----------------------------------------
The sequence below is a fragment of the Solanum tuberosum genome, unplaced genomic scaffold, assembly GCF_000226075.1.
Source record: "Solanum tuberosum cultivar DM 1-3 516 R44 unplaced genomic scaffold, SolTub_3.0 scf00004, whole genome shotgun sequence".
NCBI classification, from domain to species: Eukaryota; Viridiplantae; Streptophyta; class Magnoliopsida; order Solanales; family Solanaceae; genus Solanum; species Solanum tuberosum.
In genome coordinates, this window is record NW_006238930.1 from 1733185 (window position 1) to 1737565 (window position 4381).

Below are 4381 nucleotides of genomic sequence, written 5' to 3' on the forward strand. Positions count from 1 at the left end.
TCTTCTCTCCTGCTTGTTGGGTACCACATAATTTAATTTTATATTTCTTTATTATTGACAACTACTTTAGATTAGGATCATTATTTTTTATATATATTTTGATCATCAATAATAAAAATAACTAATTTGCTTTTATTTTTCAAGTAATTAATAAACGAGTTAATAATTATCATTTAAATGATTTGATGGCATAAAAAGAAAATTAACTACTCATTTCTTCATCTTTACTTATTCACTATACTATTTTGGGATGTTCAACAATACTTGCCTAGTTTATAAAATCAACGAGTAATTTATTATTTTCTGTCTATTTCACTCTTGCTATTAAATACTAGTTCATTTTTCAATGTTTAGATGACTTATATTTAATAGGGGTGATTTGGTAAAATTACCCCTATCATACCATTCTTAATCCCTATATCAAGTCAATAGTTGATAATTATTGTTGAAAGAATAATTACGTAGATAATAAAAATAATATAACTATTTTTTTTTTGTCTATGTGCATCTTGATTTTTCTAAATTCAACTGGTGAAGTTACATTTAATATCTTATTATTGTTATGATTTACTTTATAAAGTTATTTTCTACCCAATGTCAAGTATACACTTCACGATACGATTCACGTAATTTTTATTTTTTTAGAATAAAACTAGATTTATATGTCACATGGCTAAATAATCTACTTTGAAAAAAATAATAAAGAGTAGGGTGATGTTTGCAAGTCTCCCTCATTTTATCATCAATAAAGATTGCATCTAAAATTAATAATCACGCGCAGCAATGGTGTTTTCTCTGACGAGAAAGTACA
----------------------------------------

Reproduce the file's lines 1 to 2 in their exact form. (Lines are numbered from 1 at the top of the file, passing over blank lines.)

The sequence below is a fragment of the Solanum tuberosum genome, unplaced genomic scaffold, assembly GCF_000226075.1.
Source record: "Solanum tuberosum cultivar DM 1-3 516 R44 unplaced genomic scaffold, SolTub_3.0 scf00004, whole genome shotgun sequence".